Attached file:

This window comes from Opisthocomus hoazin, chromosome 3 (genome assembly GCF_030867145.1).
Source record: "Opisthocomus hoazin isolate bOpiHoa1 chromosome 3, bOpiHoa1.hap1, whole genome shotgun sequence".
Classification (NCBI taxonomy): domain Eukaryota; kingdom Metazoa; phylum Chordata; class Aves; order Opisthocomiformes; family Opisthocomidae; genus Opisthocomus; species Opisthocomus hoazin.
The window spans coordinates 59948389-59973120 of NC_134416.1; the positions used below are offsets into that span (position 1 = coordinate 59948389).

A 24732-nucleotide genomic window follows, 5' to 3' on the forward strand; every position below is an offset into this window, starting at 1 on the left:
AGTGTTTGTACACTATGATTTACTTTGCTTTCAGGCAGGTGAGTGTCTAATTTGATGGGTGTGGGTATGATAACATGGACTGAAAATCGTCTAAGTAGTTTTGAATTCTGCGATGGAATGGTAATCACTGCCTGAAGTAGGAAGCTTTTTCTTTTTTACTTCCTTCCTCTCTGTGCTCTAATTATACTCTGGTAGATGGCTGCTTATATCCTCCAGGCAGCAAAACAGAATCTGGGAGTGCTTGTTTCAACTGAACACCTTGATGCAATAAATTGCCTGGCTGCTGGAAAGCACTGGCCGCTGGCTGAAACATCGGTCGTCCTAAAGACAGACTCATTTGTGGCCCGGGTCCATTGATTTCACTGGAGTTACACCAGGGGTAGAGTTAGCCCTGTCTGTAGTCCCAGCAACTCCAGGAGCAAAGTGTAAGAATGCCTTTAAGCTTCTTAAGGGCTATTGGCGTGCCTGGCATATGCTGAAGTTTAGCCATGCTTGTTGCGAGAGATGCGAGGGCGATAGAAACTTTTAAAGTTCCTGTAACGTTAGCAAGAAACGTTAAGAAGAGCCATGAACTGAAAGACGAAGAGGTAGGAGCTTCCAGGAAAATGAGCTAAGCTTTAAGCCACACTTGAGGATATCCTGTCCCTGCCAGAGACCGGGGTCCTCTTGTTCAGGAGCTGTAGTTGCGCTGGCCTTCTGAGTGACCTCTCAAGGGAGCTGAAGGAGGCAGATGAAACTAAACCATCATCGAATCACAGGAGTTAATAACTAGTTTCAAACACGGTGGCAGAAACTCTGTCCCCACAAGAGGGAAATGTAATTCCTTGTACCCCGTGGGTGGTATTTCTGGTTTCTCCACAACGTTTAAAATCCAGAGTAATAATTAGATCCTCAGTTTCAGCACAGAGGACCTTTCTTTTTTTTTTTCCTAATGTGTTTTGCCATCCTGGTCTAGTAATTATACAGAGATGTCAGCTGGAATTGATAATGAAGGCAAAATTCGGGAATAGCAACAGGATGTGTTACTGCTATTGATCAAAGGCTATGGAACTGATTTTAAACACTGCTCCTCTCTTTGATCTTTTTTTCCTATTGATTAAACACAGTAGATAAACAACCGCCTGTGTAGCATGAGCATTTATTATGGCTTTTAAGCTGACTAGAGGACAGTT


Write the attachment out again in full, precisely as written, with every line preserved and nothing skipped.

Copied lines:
This window comes from Opisthocomus hoazin, chromosome 3 (genome assembly GCF_030867145.1).
Source record: "Opisthocomus hoazin isolate bOpiHoa1 chromosome 3, bOpiHoa1.hap1, whole genome shotgun sequence".
Classification (NCBI taxonomy): domain Eukaryota; kingdom Metazoa; phylum Chordata; class Aves; order Opisthocomiformes; family Opisthocomidae; genus Opisthocomus; species Opisthocomus hoazin.
The window spans coordinates 59948389-59973120 of NC_134416.1; the positions used below are offsets into that span (position 1 = coordinate 59948389).

A 24732-nucleotide genomic window follows, 5' to 3' on the forward strand; every position below is an offset into this window, starting at 1 on the left:
AGTGTTTGTACACTATGATTTACTTTGCTTTCAGGCAGGTGAGTGTCTAATTTGATGGGTGTGGGTATGATAACATGGACTGAAAATCGTCTAAGTAGTTTTGAATTCTGCGATGGAATGGTAATCACTGCCTGAAGTAGGAAGCTTTTTCTTTTTTACTTCCTTCCTCTCTGTGCTCTAATTATACTCTGGTAGATGGCTGCTTATATCCTCCAGGCAGCAAAACAGAATCTGGGAGTGCTTGTTTCAACTGAACACCTTGATGCAATAAATTGCCTGGCTGCTGGAAAGCACTGGCCGCTGGCTGAAACATCGGTCGTCCTAAAGACAGACTCATTTGTGGCCCGGGTCCATTGATTTCACTGGAGTTACACCAGGGGTAGAGTTAGCCCTGTCTGTAGTCCCAGCAACTCCAGGAGCAAAGTGTAAGAATGCCTTTAAGCTTCTTAAGGGCTATTGGCGTGCCTGGCATATGCTGAAGTTTAGCCATGCTTGTTGCGAGAGATGCGAGGGCGATAGAAACTTTTAAAGTTCCTGTAACGTTAGCAAGAAACGTTAAGAAGAGCCATGAACTGAAAGACGAAGAGGTAGGAGCTTCCAGGAAAATGAGCTAAGCTTTAAGCCACACTTGAGGATATCCTGTCCCTGCCAGAGACCGGGGTCCTCTTGTTCAGGAGCTGTAGTTGCGCTGGCCTTCTGAGTGACCTCTCAAGGGAGCTGAAGGAGGCAGATGAAACTAAACCATCATCGAATCACAGGAGTTAATAACTAGTTTCAAACACGGTGGCAGAAACTCTGTCCCCACAAGAGGGAAATGTAATTCCTTGTACCCCGTGGGTGGTATTTCTGGTTTCTCCACAACGTTTAAAATCCAGAGTAATAATTAGATCCTCAGTTTCAGCACAGAGGACCTTTCTTTTTTTTTTTCCTAATGTGTTTTGCCATCCTGGTCTAGTAATTATACAGAGATGTCAGCTGGAATTGATAATGAAGGCAAAATTCGGGAATAGCAACAGGATGTGTTACTGCTATTGATCAAAGGCTATGGAACTGATTTTAAACACTGCTCCTCTCTTTGATCTTTTTTTCCTATTGATTAAACACAGTAGATAAACAACCGCCTGTGTAGCATGAGCATTTATTATGGCTTTTAAGCTGACTAGAGGACAGTT